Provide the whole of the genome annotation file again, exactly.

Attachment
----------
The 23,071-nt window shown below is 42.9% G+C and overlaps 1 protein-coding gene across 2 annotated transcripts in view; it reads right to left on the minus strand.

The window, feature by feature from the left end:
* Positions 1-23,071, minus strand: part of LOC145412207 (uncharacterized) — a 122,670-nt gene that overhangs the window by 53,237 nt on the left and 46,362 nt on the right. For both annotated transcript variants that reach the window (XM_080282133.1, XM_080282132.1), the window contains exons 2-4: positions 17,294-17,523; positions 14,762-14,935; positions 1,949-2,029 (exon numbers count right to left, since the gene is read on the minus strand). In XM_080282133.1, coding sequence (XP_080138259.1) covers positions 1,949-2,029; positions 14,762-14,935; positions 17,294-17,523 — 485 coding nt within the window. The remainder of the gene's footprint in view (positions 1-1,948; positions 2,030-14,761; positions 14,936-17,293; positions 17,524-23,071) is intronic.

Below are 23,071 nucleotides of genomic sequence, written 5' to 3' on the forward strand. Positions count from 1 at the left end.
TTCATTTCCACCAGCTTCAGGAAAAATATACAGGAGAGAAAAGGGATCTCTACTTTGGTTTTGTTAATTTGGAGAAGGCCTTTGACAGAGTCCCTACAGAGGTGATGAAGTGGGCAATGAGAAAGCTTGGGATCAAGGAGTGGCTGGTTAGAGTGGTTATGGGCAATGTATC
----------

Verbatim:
The 23,071-nt window shown below is 42.9% G+C and overlaps 1 protein-coding gene across 2 annotated transcripts in view; it reads right to left on the minus strand.

The window, feature by feature from the left end:
* Positions 1-23,071, minus strand: part of LOC145412207 (uncharacterized) — a 122,670-nt gene that overhangs the window by 53,237 nt on the left and 46,362 nt on the right. For both annotated transcript variants that reach the window (XM_080282133.1, XM_080282132.1), the window contains exons 2-4: positions 17,294-17,523; positions 14,762-14,935; positions 1,949-2,029 (exon numbers count right to left, since the gene is read on the minus strand). In XM_080282133.1, coding sequence (XP_080138259.1) covers positions 1,949-2,029; positions 14,762-14,935; positions 17,294-17,523 — 485 coding nt within the window. The remainder of the gene's footprint in view (positions 1-1,948; positions 2,030-14,761; positions 14,936-17,293; positions 17,524-23,071) is intronic.

Below are 23,071 nucleotides of genomic sequence, written 5' to 3' on the forward strand. Positions count from 1 at the left end.
TTCATTTCCACCAGCTTCAGGAAAAATATACAGGAGAGAAAAGGGATCTCTACTTTGGTTTTGTTAATTTGGAGAAGGCCTTTGACAGAGTCCCTACAGAGGTGATGAAGTGGGCAATGAGAAAGCTTGGGATCAAGGAGTGGCTGGTTAGAGTGGTTATGGGCAATGTATC